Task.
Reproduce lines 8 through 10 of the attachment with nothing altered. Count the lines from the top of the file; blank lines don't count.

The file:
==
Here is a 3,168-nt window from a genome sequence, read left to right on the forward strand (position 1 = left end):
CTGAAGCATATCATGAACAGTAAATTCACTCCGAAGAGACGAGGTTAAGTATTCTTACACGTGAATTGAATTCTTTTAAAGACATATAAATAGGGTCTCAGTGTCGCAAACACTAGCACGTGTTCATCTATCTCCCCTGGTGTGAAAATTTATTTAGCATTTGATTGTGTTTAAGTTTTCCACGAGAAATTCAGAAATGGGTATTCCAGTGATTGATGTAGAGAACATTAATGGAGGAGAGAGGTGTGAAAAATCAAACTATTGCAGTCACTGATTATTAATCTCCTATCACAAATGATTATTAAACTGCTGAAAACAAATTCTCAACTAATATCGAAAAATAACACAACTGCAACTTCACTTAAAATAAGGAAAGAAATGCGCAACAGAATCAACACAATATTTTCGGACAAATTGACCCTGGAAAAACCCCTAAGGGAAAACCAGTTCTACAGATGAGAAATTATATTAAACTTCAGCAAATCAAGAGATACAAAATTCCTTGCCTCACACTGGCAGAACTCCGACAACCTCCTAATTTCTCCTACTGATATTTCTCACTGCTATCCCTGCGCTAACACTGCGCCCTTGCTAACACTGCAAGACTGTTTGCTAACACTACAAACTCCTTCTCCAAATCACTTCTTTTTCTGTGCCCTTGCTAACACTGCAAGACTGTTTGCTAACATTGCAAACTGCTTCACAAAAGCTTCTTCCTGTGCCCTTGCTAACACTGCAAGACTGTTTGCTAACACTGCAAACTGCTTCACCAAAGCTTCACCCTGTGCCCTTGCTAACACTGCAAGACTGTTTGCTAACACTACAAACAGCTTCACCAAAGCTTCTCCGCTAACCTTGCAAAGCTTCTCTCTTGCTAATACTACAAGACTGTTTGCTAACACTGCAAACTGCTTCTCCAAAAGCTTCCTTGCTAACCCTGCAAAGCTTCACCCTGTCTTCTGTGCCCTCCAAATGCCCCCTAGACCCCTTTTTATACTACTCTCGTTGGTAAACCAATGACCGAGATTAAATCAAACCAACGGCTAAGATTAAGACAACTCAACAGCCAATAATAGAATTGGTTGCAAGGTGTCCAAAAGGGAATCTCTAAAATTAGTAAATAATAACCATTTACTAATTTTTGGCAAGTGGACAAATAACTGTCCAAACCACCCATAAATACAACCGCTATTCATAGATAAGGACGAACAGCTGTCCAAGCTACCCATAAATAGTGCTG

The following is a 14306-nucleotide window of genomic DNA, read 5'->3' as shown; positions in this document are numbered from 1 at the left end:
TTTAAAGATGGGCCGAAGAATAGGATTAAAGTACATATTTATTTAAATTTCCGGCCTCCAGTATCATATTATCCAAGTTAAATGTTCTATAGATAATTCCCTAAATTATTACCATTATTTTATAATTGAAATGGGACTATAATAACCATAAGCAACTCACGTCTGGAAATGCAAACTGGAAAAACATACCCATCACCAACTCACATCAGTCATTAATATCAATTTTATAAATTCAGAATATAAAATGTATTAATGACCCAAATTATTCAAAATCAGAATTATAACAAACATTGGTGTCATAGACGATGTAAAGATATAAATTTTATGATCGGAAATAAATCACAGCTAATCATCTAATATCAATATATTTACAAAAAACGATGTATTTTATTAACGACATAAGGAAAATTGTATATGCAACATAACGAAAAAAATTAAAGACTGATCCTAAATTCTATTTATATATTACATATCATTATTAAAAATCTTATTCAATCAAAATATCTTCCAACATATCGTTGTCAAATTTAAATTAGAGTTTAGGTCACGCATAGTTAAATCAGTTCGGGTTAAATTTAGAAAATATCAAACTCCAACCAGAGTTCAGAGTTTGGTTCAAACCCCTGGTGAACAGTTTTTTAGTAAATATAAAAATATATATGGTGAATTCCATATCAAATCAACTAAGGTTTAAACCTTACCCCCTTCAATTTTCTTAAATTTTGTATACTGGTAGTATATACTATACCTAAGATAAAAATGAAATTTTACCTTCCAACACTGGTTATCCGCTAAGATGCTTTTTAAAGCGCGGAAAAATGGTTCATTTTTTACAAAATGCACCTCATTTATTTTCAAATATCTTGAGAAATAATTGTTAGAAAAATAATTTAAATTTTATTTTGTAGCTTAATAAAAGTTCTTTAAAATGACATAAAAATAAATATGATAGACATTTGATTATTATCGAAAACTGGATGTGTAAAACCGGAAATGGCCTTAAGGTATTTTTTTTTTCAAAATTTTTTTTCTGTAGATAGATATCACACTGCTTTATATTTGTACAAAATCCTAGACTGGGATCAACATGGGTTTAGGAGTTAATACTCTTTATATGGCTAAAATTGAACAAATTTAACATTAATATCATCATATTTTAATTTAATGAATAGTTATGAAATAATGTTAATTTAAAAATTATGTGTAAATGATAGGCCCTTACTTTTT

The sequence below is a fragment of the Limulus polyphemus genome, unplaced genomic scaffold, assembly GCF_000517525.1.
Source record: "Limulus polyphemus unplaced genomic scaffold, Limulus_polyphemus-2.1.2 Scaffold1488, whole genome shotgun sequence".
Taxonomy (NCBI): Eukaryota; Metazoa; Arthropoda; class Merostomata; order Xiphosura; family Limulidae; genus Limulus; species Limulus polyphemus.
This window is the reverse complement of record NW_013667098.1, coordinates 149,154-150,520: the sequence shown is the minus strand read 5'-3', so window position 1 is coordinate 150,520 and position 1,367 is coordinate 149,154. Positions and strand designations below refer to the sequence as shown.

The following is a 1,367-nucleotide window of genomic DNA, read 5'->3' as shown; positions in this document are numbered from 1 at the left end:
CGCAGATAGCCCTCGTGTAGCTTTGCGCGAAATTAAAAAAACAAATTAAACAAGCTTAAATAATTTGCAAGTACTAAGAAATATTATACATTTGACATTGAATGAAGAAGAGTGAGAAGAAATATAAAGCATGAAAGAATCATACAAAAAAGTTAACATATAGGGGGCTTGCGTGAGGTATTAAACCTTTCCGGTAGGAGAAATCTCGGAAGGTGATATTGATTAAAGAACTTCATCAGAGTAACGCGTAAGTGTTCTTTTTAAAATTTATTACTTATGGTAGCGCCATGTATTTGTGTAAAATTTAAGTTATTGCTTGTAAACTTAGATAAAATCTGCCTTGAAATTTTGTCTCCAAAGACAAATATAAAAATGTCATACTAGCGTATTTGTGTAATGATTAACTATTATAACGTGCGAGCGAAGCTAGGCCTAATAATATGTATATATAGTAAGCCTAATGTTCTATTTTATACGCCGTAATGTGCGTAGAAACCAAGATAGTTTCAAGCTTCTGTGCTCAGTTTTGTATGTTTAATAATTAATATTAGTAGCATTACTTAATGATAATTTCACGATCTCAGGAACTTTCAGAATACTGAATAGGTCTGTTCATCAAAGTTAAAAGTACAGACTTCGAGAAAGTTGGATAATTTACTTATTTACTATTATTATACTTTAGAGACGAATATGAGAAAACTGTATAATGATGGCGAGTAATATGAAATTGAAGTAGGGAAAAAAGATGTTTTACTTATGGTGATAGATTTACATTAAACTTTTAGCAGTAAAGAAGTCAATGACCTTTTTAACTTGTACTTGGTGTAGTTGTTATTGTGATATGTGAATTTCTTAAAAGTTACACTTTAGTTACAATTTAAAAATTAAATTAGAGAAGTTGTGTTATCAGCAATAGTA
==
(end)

This window is the reverse complement of record NW_013667098.1, coordinates 149,154-150,520: the sequence shown is the minus strand read 5'-3', so window position 1 is coordinate 150,520 and position 1,367 is coordinate 149,154. Positions and strand designations below refer to the sequence as shown.

The following is a 1,367-nucleotide window of genomic DNA, read 5'->3' as shown; positions in this document are numbered from 1 at the left end:
CGCAGATAGCCCTCGTGTAGCTTTGCGCGAAATTAAAAAAACAAATTAAACAAGCTTAAATAATTTGCAAGTACTAAGAAATATTATACATTTGACATTGAATGAAGAAGAGTGAGAAGAAATATAAAGCATGAAAGAATCATACAAAAAAGTTAACATATAGGGGGCTTGCGTGAGGTATTAAACCTTTCCGGTAGGAGAAATCTCGGAAGGTGATATTGATTAAAGAACTTCATCAGAGTAACGCGTAAGTGTTCTTTTTAAAATTTATTACTTATGGTAGCGCCATGTATTTGTGTAAAATTTAAGTTATTGCTTGTAAACTTAGATAAAATCTGCCTTGAAATTTTGTCTCCAAAGACAAATATAAAAATGTCATACTAGCGTATTTGTGTAATGATTAACTATTATAACGTGCGAGCGAAGCTAGGCCTAATAATATGTATATATAGTAAGCCTAATGTTCTATTTTATACGCCGTAATGTGCGTAGAAACCAAGATAGTTTCAAGCTTCTGTGCTCAGTTTTGTATGTTTAATAATTAATATTAGTAGCATTACTTAATGATAATTTCACGATCTCAGGAACTTTCAGAATACTGAATAGGTCTGTTCATCAAAGTTAAAAGTACAGACTTCGAGAAAGTTGGATAATTTACTTATTTACTATTATTATACTTTAGAGACGAATATGAGAAAACTGTATAATGATGGCGAGTAATATGAAATTGAAGTAGGGAAAAAAGATGTTTTACTTATGGTGATAGATTTACATTAAACTTTTAGCAGTAAAGAAGTCAATGACCTTTTTAACTTGTACTTGGTGTAGTTGTTATTGTGATATGTGAATTTCTTAAAAGTTACACTTTAGTTACAATTTAAAAATTAAATTAGAGAAGTTGTGTTATCAGCAATAGTA